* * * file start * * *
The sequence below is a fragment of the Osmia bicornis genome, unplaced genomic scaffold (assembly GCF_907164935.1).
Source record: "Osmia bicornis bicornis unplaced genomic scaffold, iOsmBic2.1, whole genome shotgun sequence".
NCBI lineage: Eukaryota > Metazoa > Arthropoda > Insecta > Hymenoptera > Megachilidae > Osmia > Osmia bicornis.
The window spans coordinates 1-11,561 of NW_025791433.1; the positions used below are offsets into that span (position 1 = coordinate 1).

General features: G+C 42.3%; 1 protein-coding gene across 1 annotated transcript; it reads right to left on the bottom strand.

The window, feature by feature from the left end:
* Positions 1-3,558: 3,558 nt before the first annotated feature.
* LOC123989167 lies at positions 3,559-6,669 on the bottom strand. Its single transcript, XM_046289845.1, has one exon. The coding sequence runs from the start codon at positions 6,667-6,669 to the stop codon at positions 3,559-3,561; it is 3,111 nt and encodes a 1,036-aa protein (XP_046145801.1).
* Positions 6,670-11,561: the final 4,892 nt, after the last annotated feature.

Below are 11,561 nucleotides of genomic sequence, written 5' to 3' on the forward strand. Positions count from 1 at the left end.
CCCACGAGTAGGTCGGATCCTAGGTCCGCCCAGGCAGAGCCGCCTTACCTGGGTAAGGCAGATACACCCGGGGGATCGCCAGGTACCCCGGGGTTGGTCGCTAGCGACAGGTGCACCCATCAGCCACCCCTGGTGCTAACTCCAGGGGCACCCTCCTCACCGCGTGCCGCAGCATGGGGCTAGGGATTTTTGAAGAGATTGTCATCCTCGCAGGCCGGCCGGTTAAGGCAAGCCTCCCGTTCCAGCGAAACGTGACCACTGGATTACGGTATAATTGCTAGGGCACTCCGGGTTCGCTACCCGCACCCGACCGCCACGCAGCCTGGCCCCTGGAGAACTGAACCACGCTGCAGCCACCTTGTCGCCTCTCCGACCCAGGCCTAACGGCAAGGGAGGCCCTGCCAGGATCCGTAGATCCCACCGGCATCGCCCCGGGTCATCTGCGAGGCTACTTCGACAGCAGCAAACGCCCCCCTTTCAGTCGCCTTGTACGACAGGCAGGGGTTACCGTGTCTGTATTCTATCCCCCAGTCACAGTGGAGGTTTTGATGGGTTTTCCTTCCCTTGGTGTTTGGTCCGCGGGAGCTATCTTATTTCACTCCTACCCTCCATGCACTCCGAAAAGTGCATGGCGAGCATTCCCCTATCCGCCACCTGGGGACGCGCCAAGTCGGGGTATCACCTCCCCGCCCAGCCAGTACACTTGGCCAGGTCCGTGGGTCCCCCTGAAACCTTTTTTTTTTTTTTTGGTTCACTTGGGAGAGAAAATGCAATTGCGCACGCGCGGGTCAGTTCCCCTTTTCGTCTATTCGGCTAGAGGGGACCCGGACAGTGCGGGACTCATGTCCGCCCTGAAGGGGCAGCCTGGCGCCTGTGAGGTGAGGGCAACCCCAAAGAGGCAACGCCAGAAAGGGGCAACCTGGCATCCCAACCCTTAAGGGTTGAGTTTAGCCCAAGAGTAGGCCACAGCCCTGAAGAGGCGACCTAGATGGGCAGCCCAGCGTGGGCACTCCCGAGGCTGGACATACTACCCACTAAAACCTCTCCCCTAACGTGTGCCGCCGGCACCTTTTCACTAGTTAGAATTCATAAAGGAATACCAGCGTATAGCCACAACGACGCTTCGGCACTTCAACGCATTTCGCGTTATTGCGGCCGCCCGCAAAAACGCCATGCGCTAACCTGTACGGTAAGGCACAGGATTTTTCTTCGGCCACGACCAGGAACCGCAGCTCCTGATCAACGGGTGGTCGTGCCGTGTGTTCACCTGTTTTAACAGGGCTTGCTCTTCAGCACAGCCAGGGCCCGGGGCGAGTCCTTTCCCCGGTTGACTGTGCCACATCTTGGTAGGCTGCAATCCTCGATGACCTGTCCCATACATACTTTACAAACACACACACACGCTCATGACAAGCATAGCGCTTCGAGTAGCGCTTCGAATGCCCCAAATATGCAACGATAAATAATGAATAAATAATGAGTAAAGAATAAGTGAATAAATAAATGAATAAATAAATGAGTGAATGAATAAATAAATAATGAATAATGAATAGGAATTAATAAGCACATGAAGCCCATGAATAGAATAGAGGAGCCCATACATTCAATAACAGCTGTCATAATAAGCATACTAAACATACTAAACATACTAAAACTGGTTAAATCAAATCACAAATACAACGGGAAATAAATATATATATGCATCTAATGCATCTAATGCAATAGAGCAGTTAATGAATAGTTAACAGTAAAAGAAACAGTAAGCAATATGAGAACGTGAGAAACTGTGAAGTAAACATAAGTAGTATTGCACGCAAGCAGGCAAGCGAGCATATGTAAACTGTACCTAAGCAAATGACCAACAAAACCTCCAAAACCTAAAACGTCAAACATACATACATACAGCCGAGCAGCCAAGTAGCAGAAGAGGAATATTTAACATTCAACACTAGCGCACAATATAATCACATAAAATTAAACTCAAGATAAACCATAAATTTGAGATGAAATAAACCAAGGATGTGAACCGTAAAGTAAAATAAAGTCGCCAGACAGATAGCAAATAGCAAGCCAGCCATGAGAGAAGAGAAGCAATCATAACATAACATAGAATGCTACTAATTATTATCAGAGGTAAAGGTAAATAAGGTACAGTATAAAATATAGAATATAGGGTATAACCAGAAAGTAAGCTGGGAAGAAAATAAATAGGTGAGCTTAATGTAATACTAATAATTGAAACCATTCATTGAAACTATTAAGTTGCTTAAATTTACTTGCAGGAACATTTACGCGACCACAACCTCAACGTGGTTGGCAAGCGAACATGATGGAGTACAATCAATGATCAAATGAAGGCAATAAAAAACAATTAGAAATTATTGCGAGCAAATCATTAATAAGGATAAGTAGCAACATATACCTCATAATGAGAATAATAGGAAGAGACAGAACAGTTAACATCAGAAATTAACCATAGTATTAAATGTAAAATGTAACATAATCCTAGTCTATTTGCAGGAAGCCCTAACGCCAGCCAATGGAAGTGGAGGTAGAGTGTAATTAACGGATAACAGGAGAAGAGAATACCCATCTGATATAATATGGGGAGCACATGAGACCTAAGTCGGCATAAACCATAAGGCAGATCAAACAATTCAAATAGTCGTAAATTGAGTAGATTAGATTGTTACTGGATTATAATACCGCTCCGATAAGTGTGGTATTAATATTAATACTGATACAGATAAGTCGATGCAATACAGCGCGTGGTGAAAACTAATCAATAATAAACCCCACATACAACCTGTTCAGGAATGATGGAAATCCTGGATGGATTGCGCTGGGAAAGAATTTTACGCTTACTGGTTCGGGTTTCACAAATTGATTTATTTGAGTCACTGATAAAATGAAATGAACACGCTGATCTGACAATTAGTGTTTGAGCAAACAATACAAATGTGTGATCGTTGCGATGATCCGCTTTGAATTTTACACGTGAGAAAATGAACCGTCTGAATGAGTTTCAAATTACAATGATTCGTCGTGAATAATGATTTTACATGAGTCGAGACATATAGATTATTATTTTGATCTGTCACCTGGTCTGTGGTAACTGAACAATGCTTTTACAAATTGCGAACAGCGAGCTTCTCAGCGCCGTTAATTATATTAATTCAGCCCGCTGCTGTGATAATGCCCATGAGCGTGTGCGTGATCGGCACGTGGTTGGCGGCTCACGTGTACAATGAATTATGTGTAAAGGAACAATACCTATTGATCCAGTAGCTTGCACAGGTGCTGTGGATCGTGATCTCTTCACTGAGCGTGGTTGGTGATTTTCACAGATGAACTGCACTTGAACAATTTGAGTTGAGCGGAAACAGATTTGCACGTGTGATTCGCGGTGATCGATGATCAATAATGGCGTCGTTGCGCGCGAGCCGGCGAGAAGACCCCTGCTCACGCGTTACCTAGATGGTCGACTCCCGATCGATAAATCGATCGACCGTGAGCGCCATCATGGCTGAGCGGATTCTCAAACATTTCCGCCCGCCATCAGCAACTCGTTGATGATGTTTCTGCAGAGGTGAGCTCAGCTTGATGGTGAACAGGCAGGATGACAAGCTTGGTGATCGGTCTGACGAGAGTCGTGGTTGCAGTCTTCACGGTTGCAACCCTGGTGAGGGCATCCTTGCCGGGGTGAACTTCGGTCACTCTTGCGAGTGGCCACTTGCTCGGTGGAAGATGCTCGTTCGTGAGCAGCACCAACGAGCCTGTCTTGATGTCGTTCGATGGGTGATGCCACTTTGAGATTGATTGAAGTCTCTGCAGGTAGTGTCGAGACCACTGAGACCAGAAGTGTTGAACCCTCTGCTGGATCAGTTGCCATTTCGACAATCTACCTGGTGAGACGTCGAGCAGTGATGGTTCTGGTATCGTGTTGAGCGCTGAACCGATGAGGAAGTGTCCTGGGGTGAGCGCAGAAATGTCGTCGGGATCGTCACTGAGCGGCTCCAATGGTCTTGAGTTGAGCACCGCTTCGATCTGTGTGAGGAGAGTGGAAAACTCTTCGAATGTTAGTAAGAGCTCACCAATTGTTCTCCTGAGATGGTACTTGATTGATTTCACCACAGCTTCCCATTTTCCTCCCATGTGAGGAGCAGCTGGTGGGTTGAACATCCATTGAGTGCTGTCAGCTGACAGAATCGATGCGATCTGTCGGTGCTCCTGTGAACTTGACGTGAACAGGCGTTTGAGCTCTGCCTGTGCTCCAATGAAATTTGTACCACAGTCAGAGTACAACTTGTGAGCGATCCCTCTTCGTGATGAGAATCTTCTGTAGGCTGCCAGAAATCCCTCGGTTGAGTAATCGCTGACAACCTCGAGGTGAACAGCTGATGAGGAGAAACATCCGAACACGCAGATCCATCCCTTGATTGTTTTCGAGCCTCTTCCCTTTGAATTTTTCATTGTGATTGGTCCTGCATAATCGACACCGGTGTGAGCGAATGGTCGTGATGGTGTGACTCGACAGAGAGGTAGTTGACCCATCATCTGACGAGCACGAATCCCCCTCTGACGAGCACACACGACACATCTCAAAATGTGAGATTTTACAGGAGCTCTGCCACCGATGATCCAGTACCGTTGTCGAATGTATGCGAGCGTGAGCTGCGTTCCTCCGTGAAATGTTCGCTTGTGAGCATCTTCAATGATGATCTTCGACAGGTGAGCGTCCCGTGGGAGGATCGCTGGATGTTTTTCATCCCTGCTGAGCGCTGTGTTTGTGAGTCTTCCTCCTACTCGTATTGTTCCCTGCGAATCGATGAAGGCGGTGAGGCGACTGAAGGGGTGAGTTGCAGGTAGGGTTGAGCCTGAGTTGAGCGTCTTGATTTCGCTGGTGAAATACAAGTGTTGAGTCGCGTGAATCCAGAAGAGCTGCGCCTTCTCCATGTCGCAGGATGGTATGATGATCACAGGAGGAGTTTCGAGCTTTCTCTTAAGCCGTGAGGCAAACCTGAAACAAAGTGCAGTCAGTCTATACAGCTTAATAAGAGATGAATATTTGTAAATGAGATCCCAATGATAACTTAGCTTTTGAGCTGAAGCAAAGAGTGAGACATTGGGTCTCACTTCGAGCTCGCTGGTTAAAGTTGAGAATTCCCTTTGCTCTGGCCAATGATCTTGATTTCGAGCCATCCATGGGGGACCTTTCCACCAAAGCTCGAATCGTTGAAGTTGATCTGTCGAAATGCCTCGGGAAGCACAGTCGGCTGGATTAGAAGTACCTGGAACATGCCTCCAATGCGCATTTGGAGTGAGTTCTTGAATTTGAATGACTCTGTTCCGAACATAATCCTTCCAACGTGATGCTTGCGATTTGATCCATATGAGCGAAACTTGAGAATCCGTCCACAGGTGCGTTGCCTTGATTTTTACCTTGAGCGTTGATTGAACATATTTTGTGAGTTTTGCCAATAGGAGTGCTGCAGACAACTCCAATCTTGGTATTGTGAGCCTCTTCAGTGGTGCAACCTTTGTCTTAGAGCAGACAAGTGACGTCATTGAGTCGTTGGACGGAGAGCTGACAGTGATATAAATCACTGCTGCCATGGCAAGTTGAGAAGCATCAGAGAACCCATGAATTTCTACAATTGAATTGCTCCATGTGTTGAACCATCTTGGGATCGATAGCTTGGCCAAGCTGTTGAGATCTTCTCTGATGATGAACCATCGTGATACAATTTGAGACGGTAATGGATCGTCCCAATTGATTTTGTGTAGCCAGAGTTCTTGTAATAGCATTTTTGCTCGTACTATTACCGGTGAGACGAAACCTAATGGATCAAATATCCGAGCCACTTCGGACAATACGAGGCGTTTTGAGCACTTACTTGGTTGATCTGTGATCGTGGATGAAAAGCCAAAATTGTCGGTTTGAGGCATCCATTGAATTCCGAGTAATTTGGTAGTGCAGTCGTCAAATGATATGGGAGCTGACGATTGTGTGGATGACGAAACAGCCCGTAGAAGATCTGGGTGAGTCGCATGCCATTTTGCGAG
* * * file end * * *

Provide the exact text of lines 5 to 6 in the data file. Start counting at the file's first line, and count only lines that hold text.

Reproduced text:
General features: G+C 42.3%; 1 protein-coding gene across 1 annotated transcript; it reads right to left on the bottom strand.

The window, feature by feature from the left end: